Barbara FALKINBURG, Appellant, v. VILLAGE OF EL PORTAL, Fullview International Group, LLC, Wealthy Delight, LLC, and Biscayne Park Acquisition Group, LLC, Appellees.
Plaintiff Barbara Falkinburg appeals the trial court's order granting the defendants' motions to dismiss. We reverse because the plaintiff's complaint alleged a meritorious cause of action under section 723.083, Florida Statutes (2015), thus the trial court erred in dismissing it.
Falkinburg lives in a 240–lot trailer park in the Village of El Portal in Miami, Florida called “Little Farm Mobile Home Park.” Little Farm is located along Biscayne Boulevard, north of 79th Street. The complaint, filed by Falkinburg and two other co-plaintiffs who are also residents of Little Farm,1 alleges that the Village of El Portal, a municipality of the State of Florida, did not comply with the statutory requisites of section 723 .083, Florida Statute (2015), when the Village entered into a Settlement Agreement with the defendants, who were the current and prospective owners of Little Farm. The terms of the Settlement Agreement required that the owners start the process to close the mobile home park within sixty (60) days. The Settlement Agreement, which was attached to Falkinburg's complaint, states that the Village of El Portal had determined that the residential mobile home park is no longer a permitted use of the property under the Village's current Land Development Code and that it would be “advantageous to demolish and remove the mobile homes existing on the site.” The Complaint further alleged that the Village of El Portal would prefer a mixed use and commercial development to Little Farm.
In addition, the complaint alleged that the Village of El Portal never made any findings, determinations, or investigation on the statutorily required issue of whether “adequate mobile home parks or other suitable facilities exist for the relocation of the mobile home owners.” The complaint states that no finding of the existence of comparable alternative housing for the Little Farm residents could be made. It further sought a declaration to invalidate the Settlement Agreement signed by the Village of El Portal, an injunction against the closing of Little Farm, as well as a statutory attorney's fees award under section 723.068, Florida Statutes (2015).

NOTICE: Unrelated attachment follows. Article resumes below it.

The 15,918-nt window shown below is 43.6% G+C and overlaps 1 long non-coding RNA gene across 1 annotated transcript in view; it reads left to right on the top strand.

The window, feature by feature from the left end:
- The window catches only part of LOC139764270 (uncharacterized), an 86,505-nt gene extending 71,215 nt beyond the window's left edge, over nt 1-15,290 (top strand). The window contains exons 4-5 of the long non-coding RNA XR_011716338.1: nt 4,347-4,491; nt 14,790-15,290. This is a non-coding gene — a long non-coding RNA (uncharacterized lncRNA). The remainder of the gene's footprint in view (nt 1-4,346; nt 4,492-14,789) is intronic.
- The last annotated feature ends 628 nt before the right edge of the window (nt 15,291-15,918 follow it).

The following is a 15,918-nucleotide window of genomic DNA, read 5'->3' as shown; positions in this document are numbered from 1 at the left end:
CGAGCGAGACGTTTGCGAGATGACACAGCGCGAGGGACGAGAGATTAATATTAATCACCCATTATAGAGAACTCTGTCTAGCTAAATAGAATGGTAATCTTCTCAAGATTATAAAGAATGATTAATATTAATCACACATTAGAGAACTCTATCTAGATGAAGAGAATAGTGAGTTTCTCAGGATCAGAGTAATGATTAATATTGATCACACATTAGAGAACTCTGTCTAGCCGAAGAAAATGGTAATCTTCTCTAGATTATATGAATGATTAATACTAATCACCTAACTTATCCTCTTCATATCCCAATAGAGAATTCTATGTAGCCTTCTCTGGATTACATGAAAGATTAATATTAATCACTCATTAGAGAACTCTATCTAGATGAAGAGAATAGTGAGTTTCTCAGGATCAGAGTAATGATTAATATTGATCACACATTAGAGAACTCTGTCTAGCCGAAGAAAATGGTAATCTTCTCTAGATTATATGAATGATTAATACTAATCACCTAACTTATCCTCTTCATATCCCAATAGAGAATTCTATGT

The four named defendants, the Village of El Portal, Fullview International Group, LLC, Wealthy Delight, LLC, and Biscayne Park Acquisition Group, LLC filed motions to dismiss. At the hearing before the trial court on the motions to dismiss, the issue before the court was whether the complaint and its attached Settlement Agreement stated a cause of action under section 723.083. The Village of El Portal conceded that the Settlement Agreement had been approved by its council members and thus constituted “official action.” It also conceded that the Village of El Portal had not studied the relocation issue to determine that mobile home parks or other adequate alternative housing existed for the residents of Little Farm.
The trial court dismissed the complaint with prejudice, finding that the signing of the Settlement Agreement did “not constitute official action which would result in the closure” of Little Farm. Falkinburg filed a motion for reconsideration or to amend, which was denied. This expedited appeal followed, as at least 85 evictions of Little Farm tenants have been filed since the Settlement Agreement was entered into and a “notice of park closing/change in land use” has been sent to all residents asking them to vacate Little Farm by February 2016.